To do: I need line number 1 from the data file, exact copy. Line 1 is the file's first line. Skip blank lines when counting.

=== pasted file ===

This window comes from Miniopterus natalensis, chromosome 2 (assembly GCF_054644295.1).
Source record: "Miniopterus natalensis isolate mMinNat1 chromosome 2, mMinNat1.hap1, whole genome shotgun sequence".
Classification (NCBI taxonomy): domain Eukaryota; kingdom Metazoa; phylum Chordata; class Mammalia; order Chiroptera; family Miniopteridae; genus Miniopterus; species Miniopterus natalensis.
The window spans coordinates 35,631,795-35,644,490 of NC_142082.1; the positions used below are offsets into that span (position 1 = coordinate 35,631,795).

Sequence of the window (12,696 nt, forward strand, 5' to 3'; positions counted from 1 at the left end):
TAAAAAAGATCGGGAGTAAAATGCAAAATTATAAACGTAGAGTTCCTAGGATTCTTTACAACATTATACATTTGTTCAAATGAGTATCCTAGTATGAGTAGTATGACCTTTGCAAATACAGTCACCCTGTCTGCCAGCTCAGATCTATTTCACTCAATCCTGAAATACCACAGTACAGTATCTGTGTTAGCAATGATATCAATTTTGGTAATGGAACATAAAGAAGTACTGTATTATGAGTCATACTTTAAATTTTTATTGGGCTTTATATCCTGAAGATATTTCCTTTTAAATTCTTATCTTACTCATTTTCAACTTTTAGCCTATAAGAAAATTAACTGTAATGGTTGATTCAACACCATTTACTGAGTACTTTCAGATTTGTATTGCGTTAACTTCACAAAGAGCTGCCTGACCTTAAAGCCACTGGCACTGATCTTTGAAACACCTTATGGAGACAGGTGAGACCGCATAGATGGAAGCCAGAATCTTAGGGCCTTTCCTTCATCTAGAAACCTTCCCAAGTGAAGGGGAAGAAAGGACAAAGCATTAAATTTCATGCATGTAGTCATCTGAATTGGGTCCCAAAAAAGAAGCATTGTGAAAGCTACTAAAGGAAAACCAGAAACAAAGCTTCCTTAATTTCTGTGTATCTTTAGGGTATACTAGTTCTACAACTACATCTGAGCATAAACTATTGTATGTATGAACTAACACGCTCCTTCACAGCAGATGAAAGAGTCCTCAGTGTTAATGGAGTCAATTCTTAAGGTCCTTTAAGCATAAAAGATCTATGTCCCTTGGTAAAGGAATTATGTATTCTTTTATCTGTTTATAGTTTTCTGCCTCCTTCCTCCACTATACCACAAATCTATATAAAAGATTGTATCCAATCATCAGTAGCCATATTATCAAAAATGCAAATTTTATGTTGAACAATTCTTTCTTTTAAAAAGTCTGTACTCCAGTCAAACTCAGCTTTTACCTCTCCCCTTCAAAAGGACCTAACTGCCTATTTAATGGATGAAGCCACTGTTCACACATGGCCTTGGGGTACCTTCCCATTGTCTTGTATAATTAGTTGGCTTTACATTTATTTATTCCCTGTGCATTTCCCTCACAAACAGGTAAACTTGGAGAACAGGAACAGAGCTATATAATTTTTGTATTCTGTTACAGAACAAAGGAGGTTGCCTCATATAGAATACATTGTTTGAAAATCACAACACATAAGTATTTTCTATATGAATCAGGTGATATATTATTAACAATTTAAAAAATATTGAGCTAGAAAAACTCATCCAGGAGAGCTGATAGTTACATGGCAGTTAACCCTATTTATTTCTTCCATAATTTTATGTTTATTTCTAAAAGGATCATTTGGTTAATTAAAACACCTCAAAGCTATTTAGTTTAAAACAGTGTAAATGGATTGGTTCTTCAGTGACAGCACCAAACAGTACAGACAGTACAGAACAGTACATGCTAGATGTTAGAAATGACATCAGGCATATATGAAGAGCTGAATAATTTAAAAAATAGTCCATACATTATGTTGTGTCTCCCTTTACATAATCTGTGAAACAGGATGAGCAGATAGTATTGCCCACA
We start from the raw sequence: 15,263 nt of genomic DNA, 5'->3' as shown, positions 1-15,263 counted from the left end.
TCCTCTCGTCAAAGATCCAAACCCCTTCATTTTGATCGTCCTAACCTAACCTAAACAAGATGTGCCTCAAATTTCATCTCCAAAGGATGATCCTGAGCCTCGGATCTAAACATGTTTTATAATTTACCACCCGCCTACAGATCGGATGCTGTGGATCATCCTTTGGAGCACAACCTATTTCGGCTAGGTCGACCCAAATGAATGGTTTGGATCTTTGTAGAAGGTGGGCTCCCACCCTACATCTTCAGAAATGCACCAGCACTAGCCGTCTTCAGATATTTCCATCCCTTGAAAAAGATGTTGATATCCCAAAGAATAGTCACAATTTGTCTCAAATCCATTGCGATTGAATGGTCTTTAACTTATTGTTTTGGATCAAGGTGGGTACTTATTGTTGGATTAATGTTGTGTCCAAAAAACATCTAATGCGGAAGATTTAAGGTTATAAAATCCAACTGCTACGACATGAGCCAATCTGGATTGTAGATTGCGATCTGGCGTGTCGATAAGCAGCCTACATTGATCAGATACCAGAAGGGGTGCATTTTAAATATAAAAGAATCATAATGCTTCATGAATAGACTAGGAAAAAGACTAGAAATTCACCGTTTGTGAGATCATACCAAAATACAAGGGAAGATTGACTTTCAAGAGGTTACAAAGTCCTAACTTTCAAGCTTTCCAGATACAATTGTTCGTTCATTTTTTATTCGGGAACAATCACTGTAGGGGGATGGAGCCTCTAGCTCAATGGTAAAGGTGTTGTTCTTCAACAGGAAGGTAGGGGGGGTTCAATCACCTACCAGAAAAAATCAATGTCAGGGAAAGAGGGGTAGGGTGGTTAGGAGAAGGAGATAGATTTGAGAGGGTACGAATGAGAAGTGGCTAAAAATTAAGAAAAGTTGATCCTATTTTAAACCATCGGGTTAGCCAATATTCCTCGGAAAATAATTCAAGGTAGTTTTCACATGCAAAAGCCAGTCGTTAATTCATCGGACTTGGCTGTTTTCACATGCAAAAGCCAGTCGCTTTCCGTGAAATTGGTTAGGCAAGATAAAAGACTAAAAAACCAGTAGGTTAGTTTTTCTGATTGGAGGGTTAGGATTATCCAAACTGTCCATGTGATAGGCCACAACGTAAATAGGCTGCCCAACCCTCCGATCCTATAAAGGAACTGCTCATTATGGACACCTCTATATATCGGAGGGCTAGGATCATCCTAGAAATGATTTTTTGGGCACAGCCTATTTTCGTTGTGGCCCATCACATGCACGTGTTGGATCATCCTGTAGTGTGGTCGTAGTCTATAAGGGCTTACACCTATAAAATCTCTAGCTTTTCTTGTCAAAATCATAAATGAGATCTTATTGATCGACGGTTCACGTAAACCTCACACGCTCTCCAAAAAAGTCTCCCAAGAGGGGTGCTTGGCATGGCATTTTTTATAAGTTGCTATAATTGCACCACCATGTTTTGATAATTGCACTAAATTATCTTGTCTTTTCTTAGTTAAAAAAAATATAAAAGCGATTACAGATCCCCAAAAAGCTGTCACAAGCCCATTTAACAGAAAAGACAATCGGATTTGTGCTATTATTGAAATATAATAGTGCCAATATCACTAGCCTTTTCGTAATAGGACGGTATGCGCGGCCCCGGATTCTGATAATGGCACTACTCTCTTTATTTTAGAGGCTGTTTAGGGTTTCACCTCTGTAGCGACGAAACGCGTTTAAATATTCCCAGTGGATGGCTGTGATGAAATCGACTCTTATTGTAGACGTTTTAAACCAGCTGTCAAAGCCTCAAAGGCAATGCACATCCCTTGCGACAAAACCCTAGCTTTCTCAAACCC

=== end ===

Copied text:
This window comes from Miniopterus natalensis, chromosome 2 (assembly GCF_054644295.1).